Jordan Moen, D.P.T.
At some point in every person’s life — often yearly, if not more consistently — they experience back pain. Whether due to a traumatic event, such as slipping on ice, or something much more trivial, like bending over to pick something up, we have all injured our backs.
It’s estimated about 80 percent of people will suffer from low back pain in their lifetime. The other 20 percent is likely in denial. Given the probability your future will eventually encounter back pain, knowing what to do when the time comes is important.
What causes low back pain?
Do I have sciatica? Do I have a slipped disc? Most likely, your pain is neither a disc or nerve issue. More often than not, you’ve stressed, overused and/or strained your spinal musculature.
In some cases, there can be more significant injuries; however, the incidence of severe injury is small in comparison. You need to take care of your back muscles just the same as any other muscle in the body. For example, many runners stretch their hip and lower extremity musculature during and following running in order to prevent or treat injury. The same can apply for your spine.
The spine is quite resilient and can take a significant amount of stress. This stress builds and gradually wears down to a point where the spine reaches a painful threshold. Oftentimes, stress has accumulated and only needs a bit more to push it into pain and sensitivity. This is why something as simple as picking an object off the floor can throw your back out.
How can I prevent back pain?
Stretching and exercising your back keeps the sensitivity and pain away — staying far from that threshold of pain. Below are a few great ways to prevent and treat back pain:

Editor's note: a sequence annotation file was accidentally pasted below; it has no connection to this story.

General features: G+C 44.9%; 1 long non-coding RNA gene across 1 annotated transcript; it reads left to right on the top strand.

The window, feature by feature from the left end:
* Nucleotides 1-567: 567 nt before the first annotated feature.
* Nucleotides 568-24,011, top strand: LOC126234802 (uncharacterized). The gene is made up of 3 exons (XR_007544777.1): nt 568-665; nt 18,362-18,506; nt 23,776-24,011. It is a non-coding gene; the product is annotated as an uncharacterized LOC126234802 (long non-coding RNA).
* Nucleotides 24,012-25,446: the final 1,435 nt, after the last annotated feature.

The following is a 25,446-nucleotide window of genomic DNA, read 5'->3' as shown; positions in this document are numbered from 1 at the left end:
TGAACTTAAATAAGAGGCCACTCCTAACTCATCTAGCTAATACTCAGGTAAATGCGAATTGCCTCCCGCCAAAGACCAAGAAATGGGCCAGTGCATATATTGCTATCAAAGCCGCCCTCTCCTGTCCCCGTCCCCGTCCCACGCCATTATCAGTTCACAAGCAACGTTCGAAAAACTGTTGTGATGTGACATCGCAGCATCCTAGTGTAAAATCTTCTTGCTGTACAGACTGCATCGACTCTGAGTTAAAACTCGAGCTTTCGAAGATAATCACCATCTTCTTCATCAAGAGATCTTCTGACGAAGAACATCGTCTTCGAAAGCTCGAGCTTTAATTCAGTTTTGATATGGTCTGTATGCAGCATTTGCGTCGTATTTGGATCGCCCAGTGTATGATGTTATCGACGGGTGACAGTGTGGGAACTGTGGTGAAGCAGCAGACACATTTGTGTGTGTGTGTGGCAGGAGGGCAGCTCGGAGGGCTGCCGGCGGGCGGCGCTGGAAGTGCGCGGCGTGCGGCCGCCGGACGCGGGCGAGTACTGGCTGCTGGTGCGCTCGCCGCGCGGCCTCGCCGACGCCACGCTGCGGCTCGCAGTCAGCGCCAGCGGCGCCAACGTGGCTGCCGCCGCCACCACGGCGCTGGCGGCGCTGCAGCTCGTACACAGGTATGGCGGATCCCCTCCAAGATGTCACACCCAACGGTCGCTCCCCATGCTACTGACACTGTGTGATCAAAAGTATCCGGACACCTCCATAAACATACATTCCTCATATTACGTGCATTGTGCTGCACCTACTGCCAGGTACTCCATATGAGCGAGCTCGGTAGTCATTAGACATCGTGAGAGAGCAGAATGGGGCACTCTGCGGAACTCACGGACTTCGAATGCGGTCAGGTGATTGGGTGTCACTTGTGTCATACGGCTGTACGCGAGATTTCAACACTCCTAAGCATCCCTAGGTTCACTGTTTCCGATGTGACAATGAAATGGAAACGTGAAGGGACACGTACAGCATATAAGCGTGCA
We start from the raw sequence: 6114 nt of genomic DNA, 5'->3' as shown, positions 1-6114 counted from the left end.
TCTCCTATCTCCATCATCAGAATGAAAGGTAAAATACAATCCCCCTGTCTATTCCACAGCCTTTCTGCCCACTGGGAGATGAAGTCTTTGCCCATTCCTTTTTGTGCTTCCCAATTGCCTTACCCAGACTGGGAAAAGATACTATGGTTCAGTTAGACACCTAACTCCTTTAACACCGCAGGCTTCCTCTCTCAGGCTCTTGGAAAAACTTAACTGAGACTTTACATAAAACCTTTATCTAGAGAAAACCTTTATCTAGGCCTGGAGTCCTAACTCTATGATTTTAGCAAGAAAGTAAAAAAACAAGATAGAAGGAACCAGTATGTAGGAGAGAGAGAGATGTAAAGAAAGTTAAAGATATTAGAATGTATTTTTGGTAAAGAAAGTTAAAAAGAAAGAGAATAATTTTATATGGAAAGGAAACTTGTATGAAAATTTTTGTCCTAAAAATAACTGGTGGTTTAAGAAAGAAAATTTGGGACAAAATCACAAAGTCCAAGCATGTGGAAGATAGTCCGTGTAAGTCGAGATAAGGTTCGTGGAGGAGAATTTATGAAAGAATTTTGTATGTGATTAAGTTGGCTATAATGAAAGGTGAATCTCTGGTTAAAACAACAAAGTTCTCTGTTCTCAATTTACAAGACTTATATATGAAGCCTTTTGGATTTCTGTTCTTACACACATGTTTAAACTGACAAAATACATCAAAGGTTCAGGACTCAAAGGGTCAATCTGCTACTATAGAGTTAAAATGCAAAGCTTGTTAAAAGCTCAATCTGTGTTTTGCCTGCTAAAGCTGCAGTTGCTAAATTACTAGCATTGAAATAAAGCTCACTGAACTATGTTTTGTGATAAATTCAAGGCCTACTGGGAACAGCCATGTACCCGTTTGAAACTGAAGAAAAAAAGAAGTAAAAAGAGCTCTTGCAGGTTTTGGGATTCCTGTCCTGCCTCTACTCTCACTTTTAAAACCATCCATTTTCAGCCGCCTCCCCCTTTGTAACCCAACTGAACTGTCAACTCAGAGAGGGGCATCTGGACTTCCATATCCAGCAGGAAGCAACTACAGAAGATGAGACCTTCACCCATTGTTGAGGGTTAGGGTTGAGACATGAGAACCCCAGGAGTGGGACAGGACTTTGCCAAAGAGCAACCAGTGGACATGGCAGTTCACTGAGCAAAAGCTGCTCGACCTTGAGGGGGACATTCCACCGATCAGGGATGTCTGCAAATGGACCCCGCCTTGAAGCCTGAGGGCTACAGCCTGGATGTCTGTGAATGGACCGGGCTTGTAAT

- Stretch. Stretch often and regularly, especially your back, including before and after back-heavy activity (e.g. snow shoveling, yard work, washing floors, etc.).
- Exercise. Find an activity you enjoy. Your muscles and joints are more resilient when they’re strong and flexible. Develop your core musculature in order to support your spine and prevent injury. Yoga and Pilates are great activities to prevent back pain and facilitate core strength.
- Apply cold or heat. Apply ice/cold pack to new pain or stiffness. Otherwise, use whatever feels best. Ensure you have a cloth layer between the ice/heat and your skin to prevent skin damage.
What if my back pain is long-term?
Occasionally, back pain lingers and becomes an issue for more than a few days. If the aforementioned self-care measures aren’t taking care of your pain, address this sooner rather than later.
When pain is present, muscle strength is inhibited and movement patterns change, placing stress on other parts of the body. Physical therapy can provide treatment and education to reduce and eliminate pain and return you to work, recreational activities and life without pain. Therapists are trained at a doctoral level to treat your pain and educate on prevention. During therapy, you’ll receive treatment based on medicine’s most up-to-date research that provides the best results.
Certain symptoms can indicate potentially serious issues and should be addressed immediately. If you suddenly experience the inability to empty your bladder or have numbness in your groin, contact your doctor right away.
What about back pain medications?
With prolonged pain, medications can be helpful. However, you should never rely on medications, and you should never use them more than temporarily. Chronic use of opioid pain medications can be dangerous, as over-prescription has led to a large increase in opioid dependency and overdoses.
Everyone will experience back pain at some point in their lives. The majority of people aren’t appropriate for surgery. Taking steps to prevent and treat your pain when it occurs is the best and most effective way to prevent dysfunction due to back pain. If you’re struggling with your pain, contact your local physical therapist.